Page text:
Not to mention the fact that you're probably a big proponent of doing something about AGW/climate change, but we know that will take a century or so to fix,...


So, let's recap.
You believe summers will get hotter and dryer.
Yet we know lightning storms won't abate, and we know the hot/dry east winds are relatively common, and are the result of weather pattern(s) that haven't changed for well over a century, (likely longer) and are inherent to this climate and topography.

Yet you want me/us to believe even more dead/dry fuel available in the forest understory, to fuel fires like we've seen this year, is a good thing.

And that this combination you're proposing would cause the fires to stop, for a hundred years or more?

And that all this scorched earth will be great for the rivers and the wildlife?



Well alrighty then, I guess we're done here.
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Old 09-14-2020, 05:31 PM   #34
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Yup we are done. By your comments I can tell you have never been to a wildfire and actually seen what burns and what doesn’t. Nor do you understand what fuel loads are and where they come from. So since you have no understanding of the basics I cannot have an adult conversation with you.
Have a pleasant day.
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Old 09-14-2020, 05:33 PM   #35
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Kids kids.
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Old 09-14-2020, 11:26 PM   #36
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After the fires? Morels!
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Old 09-14-2020, 11:58 PM   #37
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Shouldn’t we wait and see a good Ariel of the damage that has took place before jumping on the “oh we should (blank) train”? From the ground the fires appear to have damaged buildings more than it has the forest.


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Old 09-15-2020, 03:36 AM   #38
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Default Re: After The Fires

Before this thread gets closed as well, here is a novel way to do a bit of reseeding in burned areas:

https://www.boredpanda.com/border-co...mpaign=organic
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Old 09-15-2020, 09:10 AM   #39
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Before this thread gets closed as well, here is a novel way to do a bit of reseeding in burned areas:

https://www.boredpanda.com/border-co...mpaign=organic
I like it!
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Old 09-15-2020, 09:21 AM   #40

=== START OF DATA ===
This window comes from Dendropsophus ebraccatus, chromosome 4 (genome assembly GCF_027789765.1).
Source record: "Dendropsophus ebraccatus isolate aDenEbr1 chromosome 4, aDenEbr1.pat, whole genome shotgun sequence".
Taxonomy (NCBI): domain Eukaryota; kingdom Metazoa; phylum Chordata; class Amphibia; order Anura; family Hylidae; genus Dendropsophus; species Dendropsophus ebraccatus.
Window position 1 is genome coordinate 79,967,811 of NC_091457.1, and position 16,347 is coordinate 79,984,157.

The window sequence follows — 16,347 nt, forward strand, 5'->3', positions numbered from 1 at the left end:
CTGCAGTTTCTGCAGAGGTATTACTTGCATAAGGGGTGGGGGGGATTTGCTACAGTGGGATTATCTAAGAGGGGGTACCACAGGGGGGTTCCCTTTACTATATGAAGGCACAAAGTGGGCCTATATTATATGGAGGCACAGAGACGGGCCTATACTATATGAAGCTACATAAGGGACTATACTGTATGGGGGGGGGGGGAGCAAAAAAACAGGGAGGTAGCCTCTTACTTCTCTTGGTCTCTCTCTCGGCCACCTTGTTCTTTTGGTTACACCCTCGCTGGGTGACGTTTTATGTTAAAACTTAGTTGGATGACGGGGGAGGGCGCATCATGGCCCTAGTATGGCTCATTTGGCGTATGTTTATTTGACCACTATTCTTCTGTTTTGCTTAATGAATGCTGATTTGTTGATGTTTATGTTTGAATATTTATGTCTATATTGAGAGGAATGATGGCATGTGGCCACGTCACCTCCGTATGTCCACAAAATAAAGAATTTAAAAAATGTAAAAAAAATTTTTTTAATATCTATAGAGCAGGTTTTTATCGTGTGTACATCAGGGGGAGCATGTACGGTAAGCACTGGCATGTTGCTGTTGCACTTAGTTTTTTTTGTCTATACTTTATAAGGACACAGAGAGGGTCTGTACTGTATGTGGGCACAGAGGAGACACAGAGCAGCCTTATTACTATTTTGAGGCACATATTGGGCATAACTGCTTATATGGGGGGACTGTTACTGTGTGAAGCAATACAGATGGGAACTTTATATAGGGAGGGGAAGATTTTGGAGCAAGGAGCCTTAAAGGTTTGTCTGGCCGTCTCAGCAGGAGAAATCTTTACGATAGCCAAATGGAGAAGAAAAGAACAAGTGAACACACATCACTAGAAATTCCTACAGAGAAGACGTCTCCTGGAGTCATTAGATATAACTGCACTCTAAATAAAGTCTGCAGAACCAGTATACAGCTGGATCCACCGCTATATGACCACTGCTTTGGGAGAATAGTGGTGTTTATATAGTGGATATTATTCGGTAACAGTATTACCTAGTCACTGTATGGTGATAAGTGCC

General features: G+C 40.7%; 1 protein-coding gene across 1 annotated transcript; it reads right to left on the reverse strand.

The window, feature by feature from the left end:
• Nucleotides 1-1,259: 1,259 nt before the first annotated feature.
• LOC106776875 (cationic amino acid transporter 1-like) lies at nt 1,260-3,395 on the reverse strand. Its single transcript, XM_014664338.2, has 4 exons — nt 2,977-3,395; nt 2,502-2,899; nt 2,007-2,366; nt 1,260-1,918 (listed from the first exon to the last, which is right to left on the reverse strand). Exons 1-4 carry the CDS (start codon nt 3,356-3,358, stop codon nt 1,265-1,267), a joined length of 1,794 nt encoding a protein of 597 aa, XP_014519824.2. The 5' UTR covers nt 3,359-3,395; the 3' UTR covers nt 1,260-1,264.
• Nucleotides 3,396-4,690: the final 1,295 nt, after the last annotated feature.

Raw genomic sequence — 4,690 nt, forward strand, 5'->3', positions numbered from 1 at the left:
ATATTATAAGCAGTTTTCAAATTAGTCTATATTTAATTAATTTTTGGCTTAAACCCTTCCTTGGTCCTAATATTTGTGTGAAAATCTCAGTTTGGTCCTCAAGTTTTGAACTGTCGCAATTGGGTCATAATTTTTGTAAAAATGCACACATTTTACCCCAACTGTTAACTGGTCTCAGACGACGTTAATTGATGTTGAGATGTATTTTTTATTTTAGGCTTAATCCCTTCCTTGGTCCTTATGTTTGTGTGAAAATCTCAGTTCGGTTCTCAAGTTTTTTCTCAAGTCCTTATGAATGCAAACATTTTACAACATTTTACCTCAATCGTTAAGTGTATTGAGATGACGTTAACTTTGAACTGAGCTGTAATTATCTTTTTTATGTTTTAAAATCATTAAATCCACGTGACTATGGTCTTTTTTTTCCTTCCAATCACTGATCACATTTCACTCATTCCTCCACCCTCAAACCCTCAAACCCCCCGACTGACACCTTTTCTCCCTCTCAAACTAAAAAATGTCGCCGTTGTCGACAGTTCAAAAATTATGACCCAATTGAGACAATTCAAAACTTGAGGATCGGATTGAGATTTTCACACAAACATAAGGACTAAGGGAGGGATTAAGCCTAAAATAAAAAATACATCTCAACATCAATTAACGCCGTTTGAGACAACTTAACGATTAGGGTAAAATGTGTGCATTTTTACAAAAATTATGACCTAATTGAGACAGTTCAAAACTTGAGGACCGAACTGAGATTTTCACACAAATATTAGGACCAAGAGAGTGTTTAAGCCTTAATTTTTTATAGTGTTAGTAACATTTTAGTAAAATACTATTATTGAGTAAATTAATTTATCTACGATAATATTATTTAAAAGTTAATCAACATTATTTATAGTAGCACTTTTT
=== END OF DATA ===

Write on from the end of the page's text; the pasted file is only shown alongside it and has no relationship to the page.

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Cool. Now everyone and their dog will be out there.
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Old 09-15-2020, 09:46 AM   #41
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We shouldn't assume those forests will be back anytime soon. Some of the high intensity burns in CO 20 years ago haven't come back.
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Old 09-15-2020, 10:39 AM   #42
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What we need is a massive reseeding effort to anchor all the ash and exposed soil before the big rains of winter was it all away. Wonder if this has cross anyone's mind who has the authority to make it happen? Somebody gotta wake up and get this underway asap.
Land managers certainly know that reseeding is in their toolbox.

A review of forest reseeding studies of the past 40-50 years found that reseeding isn’t effective at reducing erosion and it prevents native plant recovery.

https://pubag.nal.usda.gov/download/45980/PDF

Mulching works better for a quick, temporary fix.
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Old 09-15-2020, 11:48 AM   #43
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I hope they do a better job with these then then did down around Davis Mountain. It is nothing but scrub brush with no trees growing where the fire was years ago.
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Old 09-15-2020, 01:24 PM   #44
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Yes it is. Most of the time the best one.


Not once we have wreaked the “havoc” we have. Harvest timber for over 50-60 years through various means then up and quit 30 years ago and go with the hands off approach. Hasn’t worked out very well.


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Old 09-15-2020, 02:23 PM   #45
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SSPey... Depends on what is used to reseed. Gotta get the ball rolling no matter what.
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Old 09-15-2020, 03:09 PM   #46
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Again and again on here and elsewhere people post that there's "no logging" on the national forests. That claim is simply false.

On the Mt Hood National Forest in 2018 35.3 million board feet were cut.
That equates to nearly 9000 log truck loads.

On the Willamette National Forest in 2017 66 million board feet were cut, (or more than 16,000 log truck loads).with a goal of 100 million board feet in 2020 as cited below.

https://www.capitalpress.com/state/o...a1084e858.html
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Old 09-15-2020, 03:13 PM   #47
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Default Re: After The Fires

'spool and I do agree in one thing.

This is a great opportunity to Phase out the defoliation chemicals on private timberland.



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Old 09-15-2020, 03:30 PM   #48
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We shouldn't assume those forests will be back anytime soon. Some of the high intensity burns in CO 20 years ago haven't come back.
But what did the powers that be, do around St Helens after the big blast off?
Wouldn't that be fairly comparable to what we just experienced?
Perty sure they didn't re-seed the whole area there!
And the fishies are back too!
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Old 09-15-2020, 04:28 PM   #49
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Again and again on here and elsewhere people post that there's "no logging" on the national forests. That claim is simply false.

On the Mt Hood National Forest in 2018 35.3 million board feet were cut.